After its fall auctions series drew pre-pandemic sums and crowds, Sotheby’s reported $7.3 billion in sales in 2021—a record high for the auction house. That total is 32 percent more than what the house made in 2020, when it reported $5.5 billion in sales. It even exceeds pre-pandemic figures—Sotheby’s said in 2019 that it brought in $4.8 billion in sales. The 2021 figure suggests that the market is alive and well, perhaps even more so than before.
Some $6 billion came in through auctions in New York, Hong Kong, London, Paris, and Geneva—almost double what was made last year. The remaining $1.3 billion in sales came in through private sales. In 2020, the house made $1.5 billion in private sales, but the drop in 2021 can be explained by the circumstances of last year, when the pandemic drove people to buy at places other than public auctions.
As usual, modern and contemporary art accounted for much of Sotheby’s sales over the past 12 months, making for $4.3 billion across both auction and private sale channels.
In a statement, Sotheby’s attributed rising demand for emerging artists as one factor driving up the annual results, and indeed, the house recently established an evening “Now” sale devoted solely to art made in within the last 20 years by artists with rising primary markets. The first sale of that kind was held in November. It far outpaced expectations, bringing in $72 million, double its low estimate of $36.6 million. Sotheby’s head of contemporary art evening sale in New York, David Galperin, told ARTnews in November that the idea behind the move was “to formulate an entire sale around opening lots,” works by young artists that typically prompt bidding frenzies.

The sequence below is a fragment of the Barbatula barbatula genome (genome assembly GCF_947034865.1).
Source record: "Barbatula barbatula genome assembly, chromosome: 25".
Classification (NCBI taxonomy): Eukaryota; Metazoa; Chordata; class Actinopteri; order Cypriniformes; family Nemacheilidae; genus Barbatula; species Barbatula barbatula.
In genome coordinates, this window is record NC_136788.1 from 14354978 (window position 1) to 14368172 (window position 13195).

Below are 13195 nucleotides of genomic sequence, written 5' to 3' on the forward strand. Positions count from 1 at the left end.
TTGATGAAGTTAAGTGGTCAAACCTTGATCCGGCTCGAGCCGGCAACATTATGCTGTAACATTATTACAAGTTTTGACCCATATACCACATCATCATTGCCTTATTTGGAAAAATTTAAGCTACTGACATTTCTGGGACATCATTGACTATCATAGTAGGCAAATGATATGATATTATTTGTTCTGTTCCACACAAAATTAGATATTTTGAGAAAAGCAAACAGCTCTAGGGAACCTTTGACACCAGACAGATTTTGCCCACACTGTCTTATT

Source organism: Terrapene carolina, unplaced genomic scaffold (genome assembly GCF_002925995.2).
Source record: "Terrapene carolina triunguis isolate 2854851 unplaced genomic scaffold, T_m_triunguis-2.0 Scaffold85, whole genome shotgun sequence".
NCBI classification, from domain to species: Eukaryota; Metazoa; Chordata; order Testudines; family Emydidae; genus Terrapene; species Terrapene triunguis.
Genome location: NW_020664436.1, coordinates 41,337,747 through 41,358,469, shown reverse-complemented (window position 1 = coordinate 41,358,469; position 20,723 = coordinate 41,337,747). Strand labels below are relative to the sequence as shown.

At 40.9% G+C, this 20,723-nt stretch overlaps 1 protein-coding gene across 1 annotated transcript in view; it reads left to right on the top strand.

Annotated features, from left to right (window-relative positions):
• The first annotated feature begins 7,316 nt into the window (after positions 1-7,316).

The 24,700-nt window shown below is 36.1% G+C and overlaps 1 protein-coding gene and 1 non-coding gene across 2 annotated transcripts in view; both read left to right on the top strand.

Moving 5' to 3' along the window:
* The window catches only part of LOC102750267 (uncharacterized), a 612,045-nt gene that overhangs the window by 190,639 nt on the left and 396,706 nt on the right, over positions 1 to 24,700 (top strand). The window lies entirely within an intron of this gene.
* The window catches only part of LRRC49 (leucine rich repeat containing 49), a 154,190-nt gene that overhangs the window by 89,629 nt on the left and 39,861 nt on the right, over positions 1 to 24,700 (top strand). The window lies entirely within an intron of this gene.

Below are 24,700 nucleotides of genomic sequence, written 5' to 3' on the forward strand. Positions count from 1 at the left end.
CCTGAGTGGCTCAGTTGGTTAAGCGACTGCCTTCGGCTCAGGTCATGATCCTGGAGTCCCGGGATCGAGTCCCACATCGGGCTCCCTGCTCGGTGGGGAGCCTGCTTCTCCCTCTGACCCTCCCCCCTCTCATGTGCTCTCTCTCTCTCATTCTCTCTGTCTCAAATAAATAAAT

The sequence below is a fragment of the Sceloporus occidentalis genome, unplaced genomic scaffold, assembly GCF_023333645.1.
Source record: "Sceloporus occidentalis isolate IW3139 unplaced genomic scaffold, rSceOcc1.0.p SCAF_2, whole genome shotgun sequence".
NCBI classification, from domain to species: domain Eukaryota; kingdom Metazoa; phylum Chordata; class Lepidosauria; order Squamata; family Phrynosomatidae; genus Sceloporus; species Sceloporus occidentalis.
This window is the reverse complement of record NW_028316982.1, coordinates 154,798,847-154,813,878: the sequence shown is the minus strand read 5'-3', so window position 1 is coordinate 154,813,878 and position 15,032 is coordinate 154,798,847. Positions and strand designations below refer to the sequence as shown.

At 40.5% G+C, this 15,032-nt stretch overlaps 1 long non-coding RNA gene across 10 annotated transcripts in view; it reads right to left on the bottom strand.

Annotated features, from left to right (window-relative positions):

There were 158 works sold at Sotheby’s in 2021 for values between $5 and $50 million, the house reported, as opposed to 91 in 2020. The house also said that there were more works sold for $15 million or more than ever before. The house’s luxury division, which sells wine, jewelry, cars and clothing, also saw a record yearly high, selling more than $1 billion worth of objects.
According to Sotheby’s, its expanded digital offerings, which included hybrid live-streaming formats and a new NFT platform, helped lure new bidders and contributed to a spike in sales. Online sales realized $800 million this year, a record for the house. Last year, by contrast, $525 million was brought in through Sotheby’s online sales.
Christie’s has often been considered the leading auction house when it comes to NFTs, having been responsible for the $69 million sale of a Beeple work in the medium that set off a new craze. Still, Sotheby’s reported a healthy $100 million in NFT sales, helped by the the launch of its NFT marketplace, Sotheby’s Metaverse, in October. Nearly 80 percent of the people who bought and bid there had never done so before at the house. (Overall, 39 percent of buyers and 44 percent of bidders who transacted at Sotheby’s in 2021 were newcomers.)
Collectors across Asia continue to be a focus for the auction house. Across the marquee New York November evening sales, Asian collectors accounted for 20 percent of bidding, taking home or acting as under-bidders on lots by blue-chip Western artists like Mark Rothko, Ellsworth Kelly, Alexander Calder, Gerhard Richter, Claude Monet, Egon Schiele, Roy Lichtenstein, and Pierre-Auguste Renoir. On par with last year’s findings, this base of collectors continues to accounts for around 30 percent of all of the auction house’s sale activity.